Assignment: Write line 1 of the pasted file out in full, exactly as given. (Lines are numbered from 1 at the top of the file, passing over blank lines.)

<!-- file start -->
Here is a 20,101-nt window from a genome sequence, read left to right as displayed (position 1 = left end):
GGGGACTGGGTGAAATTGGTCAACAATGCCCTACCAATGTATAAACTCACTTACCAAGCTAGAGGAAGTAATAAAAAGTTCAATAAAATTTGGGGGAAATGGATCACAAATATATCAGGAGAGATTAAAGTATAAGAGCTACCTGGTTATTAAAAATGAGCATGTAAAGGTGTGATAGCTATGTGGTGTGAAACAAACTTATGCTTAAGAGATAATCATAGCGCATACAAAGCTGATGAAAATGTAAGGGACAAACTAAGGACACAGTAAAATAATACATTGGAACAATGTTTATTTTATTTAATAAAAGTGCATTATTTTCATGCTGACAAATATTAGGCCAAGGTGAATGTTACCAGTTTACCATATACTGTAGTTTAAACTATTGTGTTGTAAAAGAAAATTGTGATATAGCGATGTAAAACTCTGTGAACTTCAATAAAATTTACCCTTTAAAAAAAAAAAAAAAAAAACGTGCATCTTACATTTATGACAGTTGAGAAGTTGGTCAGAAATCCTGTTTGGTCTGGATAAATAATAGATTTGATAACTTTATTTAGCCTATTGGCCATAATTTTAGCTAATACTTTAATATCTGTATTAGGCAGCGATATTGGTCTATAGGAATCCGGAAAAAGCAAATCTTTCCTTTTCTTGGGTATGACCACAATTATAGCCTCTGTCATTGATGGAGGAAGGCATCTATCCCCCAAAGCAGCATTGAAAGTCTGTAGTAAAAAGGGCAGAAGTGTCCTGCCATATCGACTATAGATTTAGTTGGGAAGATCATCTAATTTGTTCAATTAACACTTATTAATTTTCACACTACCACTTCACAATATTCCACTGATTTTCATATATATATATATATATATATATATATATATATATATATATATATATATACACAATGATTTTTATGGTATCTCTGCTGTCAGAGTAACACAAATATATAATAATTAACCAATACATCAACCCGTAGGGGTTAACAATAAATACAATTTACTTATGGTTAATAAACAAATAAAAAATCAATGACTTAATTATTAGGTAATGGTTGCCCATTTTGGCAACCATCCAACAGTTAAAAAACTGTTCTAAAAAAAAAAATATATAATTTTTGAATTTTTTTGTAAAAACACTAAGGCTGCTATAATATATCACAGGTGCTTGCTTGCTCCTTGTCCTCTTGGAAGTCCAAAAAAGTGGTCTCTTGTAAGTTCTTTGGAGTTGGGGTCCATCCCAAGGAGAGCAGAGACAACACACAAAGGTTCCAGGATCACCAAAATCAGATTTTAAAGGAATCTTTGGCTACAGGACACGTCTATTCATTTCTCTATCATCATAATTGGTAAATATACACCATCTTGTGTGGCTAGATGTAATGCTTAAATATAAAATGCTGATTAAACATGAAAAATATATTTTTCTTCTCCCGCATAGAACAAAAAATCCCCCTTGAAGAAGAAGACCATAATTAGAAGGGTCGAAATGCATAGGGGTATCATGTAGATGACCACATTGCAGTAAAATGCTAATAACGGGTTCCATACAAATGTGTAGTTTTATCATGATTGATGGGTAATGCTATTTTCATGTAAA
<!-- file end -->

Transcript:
Here is a 20,101-nt window from a genome sequence, read left to right as displayed (position 1 = left end):